More on the Wade Miley Claim: What It Says About the Cubs Offseason, Role, Pitches, More

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More on the Wade Miley Claim: What It Says About the Cubs Offseason, Role, Pitches, More

Chicago Cubs

On Friday, the Cubs surprised the baseball world by claiming lefty Wade Miley off of waivers from the Reds. Well, that is to say, the Reds surprised folks by letting Miley and his $10 million team option for 2022 go for nothing.

More on the claim, and the Cubs’ newest pitcher …

•   That the Cubs were ready and willing to jump on the opportunity, locking down $10 million in 2022 salary before the offseason even really kicked off, tells me two things: (1) the Cubs really like Miley for their rotation, and (2) they do indeed have plenty of financial flexibility, especially for short-term additions.

•   To that second point, from Patrick Mooney, on what the claim says about the Cubs’ offseason:

While labor uncertainty clouds the entire baseball landscape, Cubs president Jed Hoyer signaled that pitching would be the No. 1 priority throughout this winter. Hoyer’s front office will be operating with a lot more financial flexibility than recent offseasons, due to a series of trades for prospects, the number of contracts falling off the books and improving conditions in the COVID-19 pandemic.

Look at how the Cubs treated another left-handed pitcher last winter, declining to match Washington’s one-year, $5 million offer to Jon Lester, a fan favorite, a clubhouse leader and a three-time World Series champ who ultimately notched his 200th career win with the Cardinals.

•   Miley has had an up and down career, and while you can’t/shouldn’t count on him to duplicate his 3.37 ERA next year, he has been exceptionally good at managing contact for many, many years now. It’s not hard to see how he does it when you consider his best pitch:

•   Thanks to the location and the movement, there’s really nothing you can do with this pitch except maybe foul it off (as a righty). Putting that thing in play as it’s bearing in on you and down is just brutally difficult, to say nothing of hitting it hard or in the air. It’s a near perfect pitch, and Miley has been ridiculous with it since 2018.

•   The question, though, as a guy ages – he’ll be 35 for next season – is whether he can continue that kind of pristine command. We saw it with Jon Lester and his similar efforts to work inside against righties. We typically think of velo or movement losses as the body ages, but executing your mechanics and release perfectly also become more and more difficult as you get older. So the command also starts to go. Here’s hoping Miley can continue to hold onto his for at least another year.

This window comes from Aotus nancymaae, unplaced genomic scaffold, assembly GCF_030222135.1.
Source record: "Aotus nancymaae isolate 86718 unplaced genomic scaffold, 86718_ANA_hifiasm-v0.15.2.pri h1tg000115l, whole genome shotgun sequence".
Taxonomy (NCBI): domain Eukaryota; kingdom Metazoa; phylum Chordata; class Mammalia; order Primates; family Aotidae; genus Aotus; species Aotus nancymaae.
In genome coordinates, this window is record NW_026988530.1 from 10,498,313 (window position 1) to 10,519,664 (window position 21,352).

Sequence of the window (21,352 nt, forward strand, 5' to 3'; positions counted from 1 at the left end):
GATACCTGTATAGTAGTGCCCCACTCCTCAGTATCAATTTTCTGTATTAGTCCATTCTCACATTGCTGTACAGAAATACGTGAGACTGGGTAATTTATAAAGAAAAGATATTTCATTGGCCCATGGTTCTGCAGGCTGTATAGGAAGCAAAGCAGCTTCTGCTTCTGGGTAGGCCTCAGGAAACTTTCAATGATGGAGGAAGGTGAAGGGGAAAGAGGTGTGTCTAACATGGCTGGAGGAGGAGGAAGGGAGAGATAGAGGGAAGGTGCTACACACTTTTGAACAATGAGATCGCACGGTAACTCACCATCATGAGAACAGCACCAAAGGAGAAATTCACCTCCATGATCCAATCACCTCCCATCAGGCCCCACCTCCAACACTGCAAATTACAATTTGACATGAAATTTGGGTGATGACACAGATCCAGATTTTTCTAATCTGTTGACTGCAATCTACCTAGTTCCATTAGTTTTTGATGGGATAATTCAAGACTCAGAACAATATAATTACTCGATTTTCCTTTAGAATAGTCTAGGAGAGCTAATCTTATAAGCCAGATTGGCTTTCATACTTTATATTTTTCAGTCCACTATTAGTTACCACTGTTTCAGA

•   From Miley’s new pitching coach:

•   Random stupid point that I kinda mean, kinda don’t mean, but want to say anyway: claiming Miley early in the offseason feels like the kind of thing the Giants were doing last year.

•   I would be remiss if I didn’t point out that each of the Orioles, Diamondbacks, Rangers, Pirates, Nationals, and Marlins passed on Miley before he got to the Cubs. So, to them at least, it was not a no-brainer that he had value at one-year, $10 million. Even the non-competitive teams, I would have figured, might want to grab Miley so they could try to flip him in-season. And then you have the Rangers and MAYBE Pirates trying to turn the corner into competitiveness next year. The only team that wouldn’t have made sense, clearly, was the Marlins, who have a full up rotation full of young arms and a tight budget.

•   All that said: if it was a borderline case and the Cubs were able to get him for just short-term money, then whatever. Let the other teams decide it’s a bit too much to commit. The Cubs are a team that HAS plenty of short-term money available, HAS tons of space in the rotation, and HAS a path toward seeing if they might compete in the first half next year. Even as I could see some of the teams ahead of them in the waiver order wanting Miley, I do think the Cubs made as much sense as any team in baseball.

•   As for how Miley fits into the mix with the Cubs next year, he’ll obviously slot into the middle of the rotation, and while he’s not a guy you’re gonna mark down for 7+ innings every night, he should be a guy who consistently goes five. And as a control/command lefty, he could pair nicely with some multi-inning, hard-throwing righties thereafter. Imagine getting Miley two times through the order, and then having to face Adbert Alzolay the next time through.

Author: Brett Taylor

Brett Taylor is the Editor and Lead Cubs Writer at Bleacher Nation, and you can find him on Twitter at @BleacherNation and @Brett_A_Taylor.